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Ridge Pole Disaster!
Everything seemed to be going well. I spent some time with the family for a few weeks before I started work on the house about August 1st 09. Our roof and floor rafters arrived about the same time so I needed to clear a staging rack for their arrival. Working to get the rack ready I made a bet with my son that I could move the last four logs in two hours, by sunset. Well in my haste I made a mistake and slipped and fell right on a sacrifice log across my chest and thought that I broke a rib! Dr. said not broke just bruised badly. So my wife made me sit in my chair for over two week before she would let me do anything. So my wife started peeling the rafters and said that I could finish them in a week or so when I was feeling better. After two weeks, my wife let me tried Peeling the Hemlock Floor and Roof Rafters with the power washer, but with varied results. They just don't peel like the red or white pines do. Again, my wife came to my rescue and finished peeled every single one of the 30 roof and 15 floor rafters with the spud. She is amazing! I just can't do spudding without lots of pain. I will lift one end of a 1000lb+ log 3ft off the ground, no prob, but something about peeling with a spud for hours gives me such a pain in the neck, you just don't know. So, then I started prepping RPSL, Girders and other logs for use, re-power washing them and adding extra preservative to all, re-rigging the B&T's, prepping the upper staging area for the peeled rafters, while she did the peeling. The Cap Logs were already up on the walls and next was the end RPSL's (Ridge Pole Support Logs) on the East and West walls. We started the RPSL about Aug. 22th and It took us about 9 days to get the two 22" X 29 foot RPSL's up and secured on both end walls, then another 4 days to put up the smaller ridge pole lifter logs. After the ridge pole was lifted into place we needed to lift the two special logs we have in our log home, the Chandelier Logs. These are logs that run across all the upper part of the bedroom areas and also across the cathedral ceiling in the living room.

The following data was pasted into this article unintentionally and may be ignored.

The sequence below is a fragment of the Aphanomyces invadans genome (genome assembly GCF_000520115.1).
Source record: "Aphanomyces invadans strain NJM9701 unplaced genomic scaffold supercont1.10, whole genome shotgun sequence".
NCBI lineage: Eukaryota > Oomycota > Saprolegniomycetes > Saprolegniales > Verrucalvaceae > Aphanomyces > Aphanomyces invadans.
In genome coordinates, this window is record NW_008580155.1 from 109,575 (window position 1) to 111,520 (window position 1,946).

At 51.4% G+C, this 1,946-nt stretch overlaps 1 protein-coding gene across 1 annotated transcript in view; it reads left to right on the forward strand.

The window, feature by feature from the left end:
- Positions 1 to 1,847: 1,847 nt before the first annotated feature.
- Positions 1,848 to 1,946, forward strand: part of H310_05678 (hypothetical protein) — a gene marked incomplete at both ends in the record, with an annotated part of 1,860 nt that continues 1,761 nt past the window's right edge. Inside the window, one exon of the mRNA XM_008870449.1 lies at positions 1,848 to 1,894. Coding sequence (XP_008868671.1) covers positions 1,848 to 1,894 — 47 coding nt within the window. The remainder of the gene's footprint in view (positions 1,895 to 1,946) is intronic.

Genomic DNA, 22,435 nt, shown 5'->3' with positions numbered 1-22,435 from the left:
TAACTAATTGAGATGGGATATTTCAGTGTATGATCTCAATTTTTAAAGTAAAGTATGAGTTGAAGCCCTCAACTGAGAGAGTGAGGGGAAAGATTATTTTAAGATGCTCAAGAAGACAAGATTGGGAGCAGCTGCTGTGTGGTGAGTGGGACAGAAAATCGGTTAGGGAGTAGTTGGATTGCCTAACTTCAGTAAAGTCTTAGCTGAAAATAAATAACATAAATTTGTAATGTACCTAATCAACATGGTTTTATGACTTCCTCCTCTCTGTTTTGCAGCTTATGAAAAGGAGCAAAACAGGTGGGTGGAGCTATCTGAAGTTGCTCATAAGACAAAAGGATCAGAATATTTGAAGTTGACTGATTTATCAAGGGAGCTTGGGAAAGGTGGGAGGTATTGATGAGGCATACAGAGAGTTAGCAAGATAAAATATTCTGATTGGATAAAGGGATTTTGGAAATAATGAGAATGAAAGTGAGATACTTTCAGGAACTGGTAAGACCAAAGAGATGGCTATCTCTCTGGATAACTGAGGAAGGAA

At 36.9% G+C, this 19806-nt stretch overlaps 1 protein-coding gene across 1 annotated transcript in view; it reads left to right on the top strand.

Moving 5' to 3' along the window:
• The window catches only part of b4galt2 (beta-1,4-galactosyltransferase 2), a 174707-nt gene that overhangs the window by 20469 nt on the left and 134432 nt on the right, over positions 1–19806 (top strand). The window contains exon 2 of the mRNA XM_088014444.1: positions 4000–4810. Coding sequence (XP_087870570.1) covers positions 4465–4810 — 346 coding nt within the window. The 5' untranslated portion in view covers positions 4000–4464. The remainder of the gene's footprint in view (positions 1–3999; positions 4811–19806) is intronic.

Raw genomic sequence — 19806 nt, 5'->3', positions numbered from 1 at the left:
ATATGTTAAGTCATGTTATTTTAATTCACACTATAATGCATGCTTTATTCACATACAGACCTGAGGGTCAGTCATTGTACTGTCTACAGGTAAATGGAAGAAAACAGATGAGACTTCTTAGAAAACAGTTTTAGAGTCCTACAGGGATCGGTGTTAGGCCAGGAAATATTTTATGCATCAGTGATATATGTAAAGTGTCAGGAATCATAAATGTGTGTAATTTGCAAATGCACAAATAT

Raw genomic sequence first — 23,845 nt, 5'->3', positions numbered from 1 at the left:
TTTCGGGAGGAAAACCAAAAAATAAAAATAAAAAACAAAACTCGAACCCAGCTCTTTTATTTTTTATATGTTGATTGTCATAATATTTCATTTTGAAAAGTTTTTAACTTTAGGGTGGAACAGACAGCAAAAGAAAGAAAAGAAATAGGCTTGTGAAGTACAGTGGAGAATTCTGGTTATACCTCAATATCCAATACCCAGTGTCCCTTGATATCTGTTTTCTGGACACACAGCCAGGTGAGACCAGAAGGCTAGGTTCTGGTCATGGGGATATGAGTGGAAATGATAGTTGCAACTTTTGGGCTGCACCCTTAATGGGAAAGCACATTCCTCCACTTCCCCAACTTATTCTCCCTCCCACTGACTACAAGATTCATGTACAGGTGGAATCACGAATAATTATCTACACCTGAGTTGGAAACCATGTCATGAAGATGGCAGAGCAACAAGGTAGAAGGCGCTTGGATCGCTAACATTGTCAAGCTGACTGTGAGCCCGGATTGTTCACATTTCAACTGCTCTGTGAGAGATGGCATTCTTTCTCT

Ok, about the 9th of Aug. the ridge pole is up and I am inspecting it, when I notice something doesn't look quite right. When the ridge pole was raised up over the top Overdangle logs it had ripped a very large hole in the log. I mean a 4" deep, 7" wide, and 18" long hole. After even closer viewing and poking the dry rot was much worse than I could have ever imagined. The rot went the length of the log. Here is where I went wrong, this White Pine log, the pride of our litter was 51+' long, 24" at the big end and 19" at the small end. I had wanted to keep the prize log close to the small house we built in "05" and were still living in. so we could keep an eye on it. The problem was, the areas where we were keeping it, was in the shade and the log never got proper lighting or ventilation. Also, and this is a big one, it was never rotated properly. It should have been turned 1/3 turn every 3 to 4 month (not including the 6 or 7 months with 2 to 4 feet of snow) on it. It was rotated maybe 4 times in the 3 years after it was peeled. Shame on me! Lessoned learned! So, now this once wonderful log needed to be brought back down to the ground and a new one needed to be found. So I rolled it to the edge and let it go for a 25 foot drop. New ridge pole plight, we called all the loggers we know and not one of them were working logs that big at this time. My wife remembered that a year earlier one of her friends had mentioned they had some big pine tree they wanted to get rid of. Well it was worth a look. There were three trees that might work, all about 45 ft tall (usable log length). Shorter then we wanted but we can't be picky at this point. Then I remembered something that I saw in the wood on my neighbor's property about 2000 ft from our log house was a nice lot of pine, of course it was not on my property, and all we have is hard wood. Anyway I went up into the wood and scoped them out, and found one that was almost perfect almost straight and 48ft of usable log and it was 23". at the large end and 18" at the small. You see my neighbor is a wonderful man who used to be one of the local Pastors and his house was right down the road so we went down to see him and tell him of our situation. Being the great person he is he walked up into the wood and said which ones are you looking at. We showed him the one we were interested in and he said if we cleaned up after ourselves we could have that tree. I asked how much he wanted for the tree and he said he would leave that up to us. My wife and I agreed we would pay him the same as our original ridgepole from 3 years ago, $110.00, more than mill rate at this time, and he was very surprised we offered so much and we told him we were more than happy to pay him that much. Onward, now it has been another 8 days from the time we found out about the old rotted ridge pole. We got the new Ridge pole peeled and it and both chandelier logs up and secured in 3 more days. Next is the rafters, they are all peeled, nubbed and marked for the roof. We don't have a big 4x4 or even a truck at all. We use the 550lb 4x4 quad and the 1100lb Polaris Ranger to do all the muscle/mule work. Well no matter how we tried we couldn't get the rafters to go up easily, a matter of fact it was getting to be quite dangerous. The main problem was that we were using wet hemlock at 27' X 13" big end logs that weighed well over 1200lb. if they had been dry there weight would have been about half and we would have been able to work them more easily. The weight of the log was more than ranger could lift, and then we tried to use the Block and Tackles but with little results. So what was happening was the log was too heavy I couldn't get it to come up and around the ridge pole and stay very easily. It took us 14 days to get up 3 rafters. (NOT WORKING) I only have a certain amount of time before the funds run out and I have to get my butt back to work to support my family. We looked for some other way, Telahandler, Man Lift (two man platform style) or maybe a local Crane Company. There are no Telahandler available in the area we live in to be rented by the general public. A Man lift was $1200.00 a week but too small to handle the loads of the logs we needed to lift, but one of the Crane Companies seemed to have the answer. They had a 95' "10 ton Boom Crane" with a climbing operator to assist me, if I needed it, for $135.00 hr. this seemed to be a great deal. We decided to go with the crane and it arrived on Oct. 12th 2009. I estimated we would need it for about two days max, and about 6 to 8 hours a day. The operator was great; he really knew what he was doing. He came up with many ways for me to save time in the operation. After all 20 rafters were secured to the ridgepole put in the 40' girders and then we lifted 6 units of T&G 2600sq. ft. between the walls and chandelier logs and we were done in less than two working days about 12 hours total. Very, very cool. Next was the 2"X6" TG (Tongue and Groove) now it is about the end of the third week in October and I am scheduled to be back to work (by my schedule at least) on the 1st of November. (Before the snow flies) And that leaves us with about a week and a half to finish the first half of the two layered roof. T&G, T&G, T&G, T&G, T&G, there is a lot of T&G on our roof total 27' X 47' of it on two sides. OK to make this move along, we finished the T&G, tar papered and Trapped the whole thing by November 9th, 09. Not bad for being a month behind schedule with all the delays and mishaps. We are doing some insulation/chinking prep with the "Ka-Chink Nailer Gun" right behind. We will have to wait until the temps get above freezing before we can start the Chinking/Mortaring.